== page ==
Energy and Commerce Committee Chairman Frank Pallone, Jr. (D-NJ), Communications and Technology Subcommittee Chairman Mike Doyle (D-PA), and Consumer Protection and Commerce Subcommittee Chair Jan Schakowsky (D-IL) today announced two legislative hearings for next month on Wednesday, December 1, and Thursday, December 9, focused on legislation to hold Big Tech accountable.
“Over the past several years, the Committee has seen mounting evidence that when social media companies are faced with the choice between making more money or protecting public health and safety, they will continue to choose money,” Pallone said. “The lack of transparency within these companies has serious repercussions for all Americans. The time for self-regulation is over. Congress must now come together in a bipartisan way to thoughtfully consider proposals that bring about real accountability. Next month, we will hold two legislative hearings with the aim of doing just that as we examine how best to hold platforms accountable for making the internet a safer place.”
On December 1, the Communications and Technology Subcommittee will hold a legislative hearing focused on holding Big Tech companies accountable by reforming Section 230. The Subcommittee will discuss what it will take to recalibrate the law in a way that better incentivizes responsible actions by tech companies.
“Social media companies continue to put profits before people by doubling down on a business model that deliberately inundates users with harmful content for the sake of ad dollars,” said Doyle. “We can no longer allow these platforms to shirk responsibility for the real-life consequences of their actions, and I look forward to talking with experts on how to forge a path forward where platforms can be held accountable.”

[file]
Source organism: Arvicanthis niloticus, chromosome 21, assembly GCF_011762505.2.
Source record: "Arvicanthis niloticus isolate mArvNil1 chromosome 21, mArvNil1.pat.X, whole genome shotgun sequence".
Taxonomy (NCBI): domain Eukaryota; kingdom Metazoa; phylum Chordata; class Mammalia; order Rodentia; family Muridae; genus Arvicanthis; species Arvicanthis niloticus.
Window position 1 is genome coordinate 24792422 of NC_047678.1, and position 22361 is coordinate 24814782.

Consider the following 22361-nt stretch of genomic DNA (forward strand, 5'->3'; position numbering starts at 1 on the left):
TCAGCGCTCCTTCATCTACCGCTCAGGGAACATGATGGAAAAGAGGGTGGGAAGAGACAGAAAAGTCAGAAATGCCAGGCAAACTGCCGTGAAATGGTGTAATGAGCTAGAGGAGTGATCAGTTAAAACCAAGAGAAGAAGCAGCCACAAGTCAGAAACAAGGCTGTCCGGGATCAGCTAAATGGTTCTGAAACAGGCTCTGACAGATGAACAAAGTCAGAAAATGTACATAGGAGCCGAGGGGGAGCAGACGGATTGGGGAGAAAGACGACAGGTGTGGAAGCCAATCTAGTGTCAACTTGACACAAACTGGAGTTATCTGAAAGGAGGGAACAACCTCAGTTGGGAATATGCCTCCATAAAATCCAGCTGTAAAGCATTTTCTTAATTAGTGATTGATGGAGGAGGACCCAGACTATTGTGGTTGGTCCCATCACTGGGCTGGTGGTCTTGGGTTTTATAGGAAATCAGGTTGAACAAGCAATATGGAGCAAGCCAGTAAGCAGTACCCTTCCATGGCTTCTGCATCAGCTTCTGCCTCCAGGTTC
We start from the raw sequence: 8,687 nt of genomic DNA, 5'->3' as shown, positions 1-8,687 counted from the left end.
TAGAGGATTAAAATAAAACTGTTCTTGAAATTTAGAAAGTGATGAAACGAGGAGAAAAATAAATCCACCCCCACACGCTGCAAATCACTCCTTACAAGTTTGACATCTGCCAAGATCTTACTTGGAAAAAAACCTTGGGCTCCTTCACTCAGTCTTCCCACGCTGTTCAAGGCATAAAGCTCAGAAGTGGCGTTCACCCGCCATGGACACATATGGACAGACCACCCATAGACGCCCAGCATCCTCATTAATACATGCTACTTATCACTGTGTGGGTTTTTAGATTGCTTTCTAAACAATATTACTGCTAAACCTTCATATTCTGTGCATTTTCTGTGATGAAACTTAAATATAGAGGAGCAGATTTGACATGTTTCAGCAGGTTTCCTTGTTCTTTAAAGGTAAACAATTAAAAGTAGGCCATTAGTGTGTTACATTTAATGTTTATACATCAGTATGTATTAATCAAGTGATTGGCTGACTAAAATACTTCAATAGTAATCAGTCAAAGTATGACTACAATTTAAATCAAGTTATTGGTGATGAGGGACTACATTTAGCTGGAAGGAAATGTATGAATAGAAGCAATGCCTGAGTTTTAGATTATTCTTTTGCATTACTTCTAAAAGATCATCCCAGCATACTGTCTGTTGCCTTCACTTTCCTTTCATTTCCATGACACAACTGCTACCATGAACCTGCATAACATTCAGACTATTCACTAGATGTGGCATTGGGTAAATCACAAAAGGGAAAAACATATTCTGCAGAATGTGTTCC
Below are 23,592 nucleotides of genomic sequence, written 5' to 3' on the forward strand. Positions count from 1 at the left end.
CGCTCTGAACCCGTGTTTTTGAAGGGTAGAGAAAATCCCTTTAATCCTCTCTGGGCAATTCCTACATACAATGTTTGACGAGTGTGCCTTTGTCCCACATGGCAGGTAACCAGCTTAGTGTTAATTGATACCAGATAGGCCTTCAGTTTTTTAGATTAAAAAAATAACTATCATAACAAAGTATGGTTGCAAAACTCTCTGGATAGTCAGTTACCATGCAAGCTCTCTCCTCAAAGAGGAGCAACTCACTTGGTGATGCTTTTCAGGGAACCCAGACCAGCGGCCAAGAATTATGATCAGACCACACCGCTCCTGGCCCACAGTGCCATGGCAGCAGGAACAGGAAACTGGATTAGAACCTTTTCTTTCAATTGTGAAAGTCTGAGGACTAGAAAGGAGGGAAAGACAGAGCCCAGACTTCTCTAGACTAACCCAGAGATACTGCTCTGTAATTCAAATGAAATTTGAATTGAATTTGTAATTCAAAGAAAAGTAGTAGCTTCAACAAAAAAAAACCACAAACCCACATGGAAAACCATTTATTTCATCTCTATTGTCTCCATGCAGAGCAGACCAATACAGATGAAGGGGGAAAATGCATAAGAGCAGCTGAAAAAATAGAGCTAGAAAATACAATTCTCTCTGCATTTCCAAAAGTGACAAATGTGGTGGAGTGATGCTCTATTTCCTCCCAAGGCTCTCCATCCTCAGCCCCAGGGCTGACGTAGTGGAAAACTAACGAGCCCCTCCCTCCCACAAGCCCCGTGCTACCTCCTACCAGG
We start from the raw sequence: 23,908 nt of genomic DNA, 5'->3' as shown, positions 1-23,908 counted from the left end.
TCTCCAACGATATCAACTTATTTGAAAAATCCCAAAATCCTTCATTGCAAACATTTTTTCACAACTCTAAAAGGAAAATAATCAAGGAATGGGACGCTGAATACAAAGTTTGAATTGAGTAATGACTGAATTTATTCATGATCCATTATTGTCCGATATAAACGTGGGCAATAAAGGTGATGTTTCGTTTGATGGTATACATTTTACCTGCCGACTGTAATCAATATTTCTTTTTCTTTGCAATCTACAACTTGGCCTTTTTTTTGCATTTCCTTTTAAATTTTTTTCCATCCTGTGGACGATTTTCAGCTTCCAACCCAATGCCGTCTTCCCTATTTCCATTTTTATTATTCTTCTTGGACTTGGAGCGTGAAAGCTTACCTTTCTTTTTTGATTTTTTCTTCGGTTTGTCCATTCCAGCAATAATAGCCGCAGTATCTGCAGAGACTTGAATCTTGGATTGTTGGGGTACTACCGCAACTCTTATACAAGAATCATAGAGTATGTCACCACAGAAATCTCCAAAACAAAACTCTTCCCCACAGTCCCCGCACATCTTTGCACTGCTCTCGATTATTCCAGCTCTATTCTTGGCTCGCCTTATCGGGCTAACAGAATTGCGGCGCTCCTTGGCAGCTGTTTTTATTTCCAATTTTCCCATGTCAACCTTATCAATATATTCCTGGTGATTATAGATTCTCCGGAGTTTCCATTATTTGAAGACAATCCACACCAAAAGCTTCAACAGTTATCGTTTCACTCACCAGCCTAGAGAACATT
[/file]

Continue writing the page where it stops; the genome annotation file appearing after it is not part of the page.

On December 9, the Consumer Protection and Commerce Subcommittee will hold a legislative hearing on an array of proposals to enhance transparency, promote online safety, and hold Big Tech accountable.
“The algorithms used by Big Tech on their platforms all too often promote dangerous, divisive, and extremist content to maximize engagement and profits,” said Schakowsky. “These businesses are infecting our public discourse and threatening our democracy, and Congress must take up legislation that puts consumers first. I’m looking forward to discussing legislation at next month’s hearing that explores solutions to these problems and builds a safer, more transparent, and accountable internet ecosystem.”
Additional details, including the legislation to be discussed, will be announced the week before each of the hearings.
Go to Source